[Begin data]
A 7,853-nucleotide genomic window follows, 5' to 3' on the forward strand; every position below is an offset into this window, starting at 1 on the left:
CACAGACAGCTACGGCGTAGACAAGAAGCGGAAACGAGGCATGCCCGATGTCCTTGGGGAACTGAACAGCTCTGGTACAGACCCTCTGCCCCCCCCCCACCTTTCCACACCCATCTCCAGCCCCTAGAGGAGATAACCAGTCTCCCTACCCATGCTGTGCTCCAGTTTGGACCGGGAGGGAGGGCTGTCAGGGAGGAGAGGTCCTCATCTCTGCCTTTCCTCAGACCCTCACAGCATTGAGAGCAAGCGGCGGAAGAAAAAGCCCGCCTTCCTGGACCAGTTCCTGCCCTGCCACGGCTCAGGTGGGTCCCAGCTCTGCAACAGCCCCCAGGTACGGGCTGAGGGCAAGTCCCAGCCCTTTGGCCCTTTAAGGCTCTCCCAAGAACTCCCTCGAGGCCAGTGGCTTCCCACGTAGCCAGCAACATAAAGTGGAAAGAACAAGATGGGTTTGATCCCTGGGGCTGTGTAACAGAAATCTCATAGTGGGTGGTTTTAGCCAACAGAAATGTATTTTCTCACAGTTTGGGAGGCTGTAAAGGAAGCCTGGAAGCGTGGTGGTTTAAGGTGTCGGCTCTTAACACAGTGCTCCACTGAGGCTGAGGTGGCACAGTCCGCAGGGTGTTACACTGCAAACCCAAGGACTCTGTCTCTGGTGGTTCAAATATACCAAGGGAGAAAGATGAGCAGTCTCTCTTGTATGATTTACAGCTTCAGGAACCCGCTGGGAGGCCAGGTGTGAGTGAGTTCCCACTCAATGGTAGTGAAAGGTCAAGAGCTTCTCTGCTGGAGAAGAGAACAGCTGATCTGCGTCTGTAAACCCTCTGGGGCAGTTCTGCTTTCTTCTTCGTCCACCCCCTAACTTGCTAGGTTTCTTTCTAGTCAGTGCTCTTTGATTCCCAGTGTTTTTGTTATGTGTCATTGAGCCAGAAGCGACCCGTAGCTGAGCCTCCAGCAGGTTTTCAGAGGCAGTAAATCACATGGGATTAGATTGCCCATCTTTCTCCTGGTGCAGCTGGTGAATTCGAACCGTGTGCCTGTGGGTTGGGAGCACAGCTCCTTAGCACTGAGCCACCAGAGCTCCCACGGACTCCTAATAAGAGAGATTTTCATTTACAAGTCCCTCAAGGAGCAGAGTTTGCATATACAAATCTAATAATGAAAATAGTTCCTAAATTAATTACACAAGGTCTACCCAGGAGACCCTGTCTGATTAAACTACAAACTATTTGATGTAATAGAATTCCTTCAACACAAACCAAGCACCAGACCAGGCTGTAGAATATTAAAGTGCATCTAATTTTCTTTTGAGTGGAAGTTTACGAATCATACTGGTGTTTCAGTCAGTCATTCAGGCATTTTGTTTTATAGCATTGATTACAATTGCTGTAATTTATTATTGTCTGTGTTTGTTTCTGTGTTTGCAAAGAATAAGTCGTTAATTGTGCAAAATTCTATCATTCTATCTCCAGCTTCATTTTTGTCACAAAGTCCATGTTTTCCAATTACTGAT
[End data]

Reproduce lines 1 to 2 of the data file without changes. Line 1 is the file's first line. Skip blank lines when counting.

A 7,853-nucleotide genomic window follows, 5' to 3' on the forward strand; every position below is an offset into this window, starting at 1 on the left:
CACAGACAGCTACGGCGTAGACAAGAAGCGGAAACGAGGCATGCCCGATGTCCTTGGGGAACTGAACAGCTCTGGTACAGACCCTCTGCCCCCCCCCCACCTTTCCACACCCATCTCCAGCCCCTAGAGGAGATAACCAGTCTCCCTACCCATGCTGTGCTCCAGTTTGGACCGGGAGGGAGGGCTGTCAGGGAGGAGAGGTCCTCATCTCTGCCTTTCCTCAGACCCTCACAGCATTGAGAGCAAGCGGCGGAAGAAAAAGCCCGCCTTCCTGGACCAGTTCCTGCCCTGCCACGGCTCAGGTGGGTCCCAGCTCTGCAACAGCCCCCAGGTACGGGCTGAGGGCAAGTCCCAGCCCTTTGGCCCTTTAAGGCTCTCCCAAGAACTCCCTCGAGGCCAGTGGCTTCCCACGTAGCCAGCAACATAAAGTGGAAAGAACAAGATGGGTTTGATCCCTGGGGCTGTGTAACAGAAATCTCATAGTGGGTGGTTTTAGCCAACAGAAATGTATTTTCTCACAGTTTGGGAGGCTGTAAAGGAAGCCTGGAAGCGTGGTGGTTTAAGGTGTCGGCTCTTAACACAGTGCTCCACTGAGGCTGAGGTGGCACAGTCCGCAGGGTGTTACACTGCAAACCCAAGGACTCTGTCTCTGGTGGTTCAAATATACCAAGGGAGAAAGATGAGCAGTCTCTCTTGTATGATTTACAGCTTCAGGAACCCGCTGGGAGGCCAGGTGTGAGTGAGTTCCCACTCAATGGTAGTGAAAGGTCAAGAGCTTCTCTGCTGGAGAAGAGAACAGCTGATCTGCGTCTGTAAACCCTCTGGGGCAGTTCTGCTTTCTTCTTCGTCCACCCCCTAACTTGCTAGGTTTCTTTCTAGTCAGTGCTCTTTGATTCCCAGTGTTTTTGTTATGTGTCATTGAGCCAGAAGCGACCCGTAGCTGAGCCTCCAGCAGGTTTTCAGAGGCAGTAAATCACATGGGATTAGATTGCCCATCTTTCTCCTGGTGCAGCTGGTGAATTCGAACCGTGTGCCTGTGGGTTGGGAGCACAGCTCCTTAGCACTGAGCCACCAGAGCTCCCACGGACTCCTAATAAGAGAGATTTTCATTTACAAGTCCCTCAAGGAGCAGAGTTTGCATATACAAATCTAATAATGAAAATAGTTCCTAAATTAATTACACAAGGTCTACCCAGGAGACCCTGTCTGATTAAACTACAAACTATTTGATGTAATAGAATTCCTTCAACACAAACCAAGCACCAGACCAGGCTGTAGAATATTAAAGTGCATCTAATTTTCTTTTGAGTGGAAGTTTACGAATCATACTGGTGTTTCAGTCAGTCATTCAGGCATTTTGTTTTATAGCATTGATTACAATTGCTGTAATTTATTATTGTCTGTGTTTGTTTCTGTGTTTGCAAAGAATAAGTCGTTAATTGTGCAAAATTCTATCATTCTATCTCCAGCTTCATTTTTGTCACAAAGTCCATGTTTTCCAATTACTGAT